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Appendix B Preliminary Letter Report1 1 The report that follows is the exact text of the Preliminary Letter Report provided on a privileged basis to DHS on March 26, 2010. 77

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EVALUATION OF THE NBAF SITE-SPECIFIC RISK ASSESSMENT 78

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APPENDIX B 79 Evaluation of a Site-Specific Risk Assessment for the Department of Homeland Security's Planned National Bio- and Agro-Defense Facility in Manhattan, Kansas: Preliminary Letter Report Committee on the Evaluation of a Site-Specific Risk Assessment for the Department of Homeland Security’s Planned National Bio- and Agro-Defense Facility in Manhattan, Kansas Board on Life Sciences Board on Agriculture and Natural Resources Division on Earth and Life Studies THE NATIONAL ACADEMIES PRESS Washington, D.C. w ww.nap.edu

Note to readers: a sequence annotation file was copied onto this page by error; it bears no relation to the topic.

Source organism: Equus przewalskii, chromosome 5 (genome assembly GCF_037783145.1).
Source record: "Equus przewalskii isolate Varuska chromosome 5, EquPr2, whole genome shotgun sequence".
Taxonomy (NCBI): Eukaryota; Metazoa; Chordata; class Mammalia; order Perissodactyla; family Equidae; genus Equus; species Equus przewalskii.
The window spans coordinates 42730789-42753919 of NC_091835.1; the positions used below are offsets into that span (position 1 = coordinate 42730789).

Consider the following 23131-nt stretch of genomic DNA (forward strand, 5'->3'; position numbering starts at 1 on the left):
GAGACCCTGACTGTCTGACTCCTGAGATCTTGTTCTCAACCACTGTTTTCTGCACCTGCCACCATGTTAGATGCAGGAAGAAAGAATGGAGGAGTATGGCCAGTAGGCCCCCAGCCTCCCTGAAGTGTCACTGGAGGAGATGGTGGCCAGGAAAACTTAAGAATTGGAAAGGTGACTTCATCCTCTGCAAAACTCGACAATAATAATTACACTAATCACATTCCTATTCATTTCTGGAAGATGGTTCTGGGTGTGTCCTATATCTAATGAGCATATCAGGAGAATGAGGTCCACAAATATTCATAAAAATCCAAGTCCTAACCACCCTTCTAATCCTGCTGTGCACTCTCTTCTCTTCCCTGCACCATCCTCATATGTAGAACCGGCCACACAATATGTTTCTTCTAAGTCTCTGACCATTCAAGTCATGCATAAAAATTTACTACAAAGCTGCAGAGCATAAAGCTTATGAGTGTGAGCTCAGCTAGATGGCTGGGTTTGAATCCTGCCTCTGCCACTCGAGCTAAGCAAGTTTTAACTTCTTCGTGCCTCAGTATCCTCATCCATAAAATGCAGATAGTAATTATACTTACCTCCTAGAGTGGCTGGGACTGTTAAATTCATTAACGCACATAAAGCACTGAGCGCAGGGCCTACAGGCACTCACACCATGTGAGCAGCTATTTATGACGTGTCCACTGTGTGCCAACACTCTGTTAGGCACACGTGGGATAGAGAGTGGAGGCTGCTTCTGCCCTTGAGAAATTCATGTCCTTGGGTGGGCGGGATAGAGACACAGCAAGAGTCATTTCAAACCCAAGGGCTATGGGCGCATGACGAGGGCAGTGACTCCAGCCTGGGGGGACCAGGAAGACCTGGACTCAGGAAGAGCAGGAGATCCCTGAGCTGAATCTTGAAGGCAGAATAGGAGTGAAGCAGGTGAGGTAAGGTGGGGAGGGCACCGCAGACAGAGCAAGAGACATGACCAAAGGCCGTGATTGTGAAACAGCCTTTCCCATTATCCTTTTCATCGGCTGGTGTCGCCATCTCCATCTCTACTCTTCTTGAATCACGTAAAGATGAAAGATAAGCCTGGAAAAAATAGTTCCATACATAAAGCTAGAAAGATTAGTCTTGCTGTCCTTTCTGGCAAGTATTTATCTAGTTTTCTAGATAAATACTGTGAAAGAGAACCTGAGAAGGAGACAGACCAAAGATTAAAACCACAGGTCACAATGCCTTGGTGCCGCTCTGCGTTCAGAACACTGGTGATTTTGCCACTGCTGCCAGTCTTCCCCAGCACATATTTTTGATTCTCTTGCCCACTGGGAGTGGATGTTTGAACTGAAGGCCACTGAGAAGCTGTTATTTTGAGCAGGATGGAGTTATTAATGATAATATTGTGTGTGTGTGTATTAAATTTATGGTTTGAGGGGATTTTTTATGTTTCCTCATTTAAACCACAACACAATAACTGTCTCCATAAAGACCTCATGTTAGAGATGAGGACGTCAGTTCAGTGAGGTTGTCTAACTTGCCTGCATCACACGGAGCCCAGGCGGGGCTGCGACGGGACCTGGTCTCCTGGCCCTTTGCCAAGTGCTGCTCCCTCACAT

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EVALUATION OF THE NBAF SITE-SPECIFIC RISK ASSESSMENT 80 THE NATIONAL ACADEMIES PRESS 500 Fifth Street, N.W. Washington, DC 20001 NOTICE: The project that is the subject of this report was approved by the Governing Board of the National Research Council, whose members are drawn from the councils of the National Academy of Sciences, the National Academy of Engineering, and the Institute of Medicine. The members of the committee responsible for the report were chosen for their special competences and with regard for appropriate balance. This study was supported by Contract No. HSFLBP-10-C-00001 between the National Academy of Sciences and the U.S. Department of Homeland Security. Any opinions, findings, conclusions, or recommendations expressed in this publication are those of the authors and do not necessarily reflect the views of the organizations or agencies that provided support for the project. Additional copies of this report are available from the National Academies Press, 500 Fifth Street, N.W., Lockbox 285, Washington, DC 20055; (800) 624-6242 or (202) 334-3313 (in the Washington metropolitan area); Internet, http://www.nap.edu Copyright 2010 by the National Academy of Sciences. All rights reserved. Printed in the United States of America